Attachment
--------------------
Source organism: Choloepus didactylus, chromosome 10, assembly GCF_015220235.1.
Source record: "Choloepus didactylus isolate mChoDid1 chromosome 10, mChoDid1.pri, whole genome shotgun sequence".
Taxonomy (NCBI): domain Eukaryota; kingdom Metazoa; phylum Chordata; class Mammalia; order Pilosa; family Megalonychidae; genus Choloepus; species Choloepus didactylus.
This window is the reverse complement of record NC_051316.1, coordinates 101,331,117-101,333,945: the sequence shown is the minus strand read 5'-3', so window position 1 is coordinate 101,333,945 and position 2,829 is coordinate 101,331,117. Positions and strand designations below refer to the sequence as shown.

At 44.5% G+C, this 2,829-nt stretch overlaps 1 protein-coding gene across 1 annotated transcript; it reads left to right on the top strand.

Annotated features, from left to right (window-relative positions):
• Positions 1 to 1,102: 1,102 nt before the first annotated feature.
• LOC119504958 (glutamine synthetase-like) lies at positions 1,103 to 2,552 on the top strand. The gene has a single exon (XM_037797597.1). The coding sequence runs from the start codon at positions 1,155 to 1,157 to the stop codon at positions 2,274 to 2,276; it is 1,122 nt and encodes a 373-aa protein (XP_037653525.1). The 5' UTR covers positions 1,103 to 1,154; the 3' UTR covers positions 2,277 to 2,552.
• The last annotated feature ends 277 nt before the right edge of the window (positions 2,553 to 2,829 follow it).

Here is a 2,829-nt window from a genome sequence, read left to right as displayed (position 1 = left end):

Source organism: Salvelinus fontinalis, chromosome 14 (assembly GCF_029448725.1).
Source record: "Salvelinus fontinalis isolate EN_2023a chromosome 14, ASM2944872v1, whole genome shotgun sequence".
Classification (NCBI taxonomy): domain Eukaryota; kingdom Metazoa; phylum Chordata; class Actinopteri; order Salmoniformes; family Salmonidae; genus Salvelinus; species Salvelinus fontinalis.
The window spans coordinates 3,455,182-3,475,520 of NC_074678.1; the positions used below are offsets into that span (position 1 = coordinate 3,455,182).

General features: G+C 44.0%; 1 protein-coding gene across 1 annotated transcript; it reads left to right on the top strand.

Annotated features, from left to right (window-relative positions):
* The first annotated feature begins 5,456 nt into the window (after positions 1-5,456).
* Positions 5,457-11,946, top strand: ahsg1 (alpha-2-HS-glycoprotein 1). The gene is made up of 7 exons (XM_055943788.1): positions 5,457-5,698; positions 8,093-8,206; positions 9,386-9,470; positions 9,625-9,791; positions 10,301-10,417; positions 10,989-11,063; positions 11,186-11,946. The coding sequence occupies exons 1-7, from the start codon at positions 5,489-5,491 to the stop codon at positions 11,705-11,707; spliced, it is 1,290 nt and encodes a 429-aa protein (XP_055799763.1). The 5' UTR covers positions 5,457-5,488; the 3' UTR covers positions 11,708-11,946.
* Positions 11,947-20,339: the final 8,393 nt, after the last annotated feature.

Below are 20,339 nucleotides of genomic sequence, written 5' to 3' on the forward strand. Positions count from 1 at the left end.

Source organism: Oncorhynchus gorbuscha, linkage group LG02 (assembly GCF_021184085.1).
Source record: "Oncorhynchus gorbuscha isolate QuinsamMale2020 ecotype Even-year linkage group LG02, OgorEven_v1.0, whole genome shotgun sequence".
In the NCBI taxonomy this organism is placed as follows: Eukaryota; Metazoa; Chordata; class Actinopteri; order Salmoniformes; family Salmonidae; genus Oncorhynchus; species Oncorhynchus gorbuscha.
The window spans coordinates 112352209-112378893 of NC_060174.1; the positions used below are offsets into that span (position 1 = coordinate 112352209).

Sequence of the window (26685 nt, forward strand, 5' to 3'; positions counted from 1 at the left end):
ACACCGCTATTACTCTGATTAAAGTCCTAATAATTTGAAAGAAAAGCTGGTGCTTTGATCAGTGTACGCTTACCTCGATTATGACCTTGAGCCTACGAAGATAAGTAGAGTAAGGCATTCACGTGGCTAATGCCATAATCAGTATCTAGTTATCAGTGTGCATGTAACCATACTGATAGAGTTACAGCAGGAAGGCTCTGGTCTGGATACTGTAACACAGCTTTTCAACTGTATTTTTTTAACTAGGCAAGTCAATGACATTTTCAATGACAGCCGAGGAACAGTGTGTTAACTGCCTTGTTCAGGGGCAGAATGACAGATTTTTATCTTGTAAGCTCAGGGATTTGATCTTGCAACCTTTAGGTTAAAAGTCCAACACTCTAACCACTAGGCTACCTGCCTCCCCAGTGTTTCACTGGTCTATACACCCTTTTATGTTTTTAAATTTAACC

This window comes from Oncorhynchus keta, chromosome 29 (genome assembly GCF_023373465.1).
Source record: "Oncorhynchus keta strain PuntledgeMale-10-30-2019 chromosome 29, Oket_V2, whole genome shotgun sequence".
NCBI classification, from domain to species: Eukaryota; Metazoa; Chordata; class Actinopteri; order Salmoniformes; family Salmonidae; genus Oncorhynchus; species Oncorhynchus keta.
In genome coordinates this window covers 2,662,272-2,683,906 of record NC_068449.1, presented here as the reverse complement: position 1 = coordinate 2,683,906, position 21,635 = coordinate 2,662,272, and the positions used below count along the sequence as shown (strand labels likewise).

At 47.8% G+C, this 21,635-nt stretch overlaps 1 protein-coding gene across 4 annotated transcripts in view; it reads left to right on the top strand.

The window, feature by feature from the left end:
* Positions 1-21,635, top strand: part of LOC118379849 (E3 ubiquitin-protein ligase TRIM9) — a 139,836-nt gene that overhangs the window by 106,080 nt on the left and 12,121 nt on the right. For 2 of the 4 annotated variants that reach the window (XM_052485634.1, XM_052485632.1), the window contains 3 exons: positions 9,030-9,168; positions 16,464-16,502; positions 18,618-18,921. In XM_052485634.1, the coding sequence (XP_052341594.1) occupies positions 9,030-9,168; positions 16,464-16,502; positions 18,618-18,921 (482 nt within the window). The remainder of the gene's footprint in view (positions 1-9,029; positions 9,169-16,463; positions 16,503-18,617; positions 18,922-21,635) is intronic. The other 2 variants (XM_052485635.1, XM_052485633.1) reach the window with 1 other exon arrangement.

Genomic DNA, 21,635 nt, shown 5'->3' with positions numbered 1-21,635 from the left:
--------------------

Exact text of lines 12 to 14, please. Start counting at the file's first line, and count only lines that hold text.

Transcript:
Source record: "Salvelinus fontinalis isolate EN_2023a chromosome 14, ASM2944872v1, whole genome shotgun sequence".
Classification (NCBI taxonomy): domain Eukaryota; kingdom Metazoa; phylum Chordata; class Actinopteri; order Salmoniformes; family Salmonidae; genus Salvelinus; species Salvelinus fontinalis.
The window spans coordinates 3,455,182-3,475,520 of NC_074678.1; the positions used below are offsets into that span (position 1 = coordinate 3,455,182).